Hospitals persuaded a federal appeals court to give new life to their legal fight to force HHS to work more quickly through a backlog of disputed findings by Medicare's controversial recovery audit contractors.
A lower court had dismissed the case in December 2014, saying the delay in processing RAC appeals wasn't unreasonable enough to elicit an order from the court and that HHS and Congress should work together to resolve the issue.
But a three-judge panel of the U.S. Court of Appeals for the District of Columbia Circuit reversed that decision Tuesday (PDF) and sent the case back to the lower court for reconsideration.
The American Hospital Association and several hospitals argued in a lawsuit against the Obama administration that the appeals process for claims identified by RACs as improper is too slow and leaves Medicare payments in limbo, in some cases for years.
HHS has argued that it doesn't have the funding to keep up with the increase in appeals. The agency now has a backlog of 800,000 appeals, which is about 10 times as many as it can adjudicate annually at its current funding levels, according to HHS.
“Although the audit program has recovered billions of dollars in fraudulently or otherwise improperly paid funds, it has also contributed significantly to a volume of appeals that makes compliance with the statutory time frames impossible,” appellate Judge David Tatel wrote in the ruling. For that reason and others, the district court should reconsider “the problem as it now stands—worse, not better,” he wrote.
The American Hospital Association said the decision moves hospitals “closer to getting relief.”
“The appeals court today affirms that hospitals simply cannot afford to have billions of dollars that are needed for patient care tied up indefinitely in the appeals process,” Melinda Hatton, AHA general counsel, said in a statement.
She said the AHA expects the lower court to rule in favor of the hospitals unless HHS and Congress can make meaningful progress toward a solution.
The CMS did not immediately respond to a request for comment Tuesday afternoon.
But the Council for Medicare Integrity, a RAC lobbying group, criticized the decision.
“The court's decision reminds us that all parties believe the appeals process is in dire need of improvement, but it is disappointing to see any validity given to provider claims regarding overturn rates and audit accuracy,” said spokeswoman Kelly Davis in a statement, noting that the rate of improper payments is “approaching an all-time high.”
Davis also noted that evidence suggests a handful of providers are filing many of the appeals, meaning “a few 'frequent flier' hospitals are appealing every claim in an effort to game the system.”
Jessica Gustafson, a partner with Health Law Partners who works with hospitals and suppliers on RAC appeals, called the decision a “positive development for hospitals” but also said she would be surprised if the district court ordered HHS to move faster on the appeals. She noted that legislation was introduced in Congress last year that would make significant changes to the Medicare appeals process, including ones that could reduce the backlog. That bill is called the Audit and Appeals Fairness, Integrity, and Reforms in Medicare Act of 2015.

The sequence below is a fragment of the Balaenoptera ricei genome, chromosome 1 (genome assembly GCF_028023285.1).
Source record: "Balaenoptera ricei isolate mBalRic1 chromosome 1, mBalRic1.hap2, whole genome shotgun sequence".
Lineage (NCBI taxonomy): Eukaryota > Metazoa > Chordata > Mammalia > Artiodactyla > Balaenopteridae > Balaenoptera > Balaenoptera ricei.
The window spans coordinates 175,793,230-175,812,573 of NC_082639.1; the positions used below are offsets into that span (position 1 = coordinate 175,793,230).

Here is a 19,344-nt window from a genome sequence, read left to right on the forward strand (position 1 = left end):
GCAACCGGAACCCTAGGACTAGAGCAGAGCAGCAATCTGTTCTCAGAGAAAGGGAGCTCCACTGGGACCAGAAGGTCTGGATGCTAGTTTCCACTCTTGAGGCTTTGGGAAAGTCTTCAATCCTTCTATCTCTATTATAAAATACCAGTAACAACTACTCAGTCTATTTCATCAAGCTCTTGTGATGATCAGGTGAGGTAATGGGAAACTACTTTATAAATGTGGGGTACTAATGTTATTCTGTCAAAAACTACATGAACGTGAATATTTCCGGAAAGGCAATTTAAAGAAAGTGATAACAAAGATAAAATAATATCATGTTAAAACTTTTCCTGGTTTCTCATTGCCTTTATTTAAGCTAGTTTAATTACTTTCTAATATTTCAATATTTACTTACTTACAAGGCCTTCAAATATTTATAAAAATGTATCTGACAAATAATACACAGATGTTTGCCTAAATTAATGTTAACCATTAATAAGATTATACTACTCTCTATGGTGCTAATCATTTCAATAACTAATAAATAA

“I think the court might be hesitant to mandate that HHS take these steps to mandate a resolution when there are legislative efforts in the works that would lead to resolution as well,” Gustafson said.
It's possible the ruling Tuesday could help push Congress toward passing that bill in order to address the issue, said Andrew Wachler, managing partner at Wachler & Associates, which also works with providers and suppliers on audits.
Tatel wrote in the opinion that a court order will likely be necessary “if the political branches have failed to make meaningful progress within a reasonable period of time—say, the close of the next full appropriations cycle.”
“To me, this case emphasizes the importance of taking some action,” Wachler said.
If the lower court does issue an order forcing HHS to comply with the timelines set in statute, that could leave HHS searching for a way to either reduce audits, increase the number of judges or come up with a different strategy, said David Glaser, a shareholder with Fredrikson & Byron who also works on RAC appeals for providers.
HHS could try a strategy similar to one it introduced in 2014 when it offered to pay hospitals 68% of the value of inpatient claims making their way through the appeals process, Glaser said. The CMS had paid more than 1,900 hospitals $1.3 billion, resolving 300,000 claims, as of last summer as part of that deal.
It's also possible the district court could take actions other than issuing an order for HHS to comply with the timelines set out in statute for dealing with appeals. The court, for example, could hold off on making a decision, instead requiring status reports from HHS on efforts to improve the backlog, Glaser said. Or, if the court feels the situation is improving, it could decide not to issue an order at all.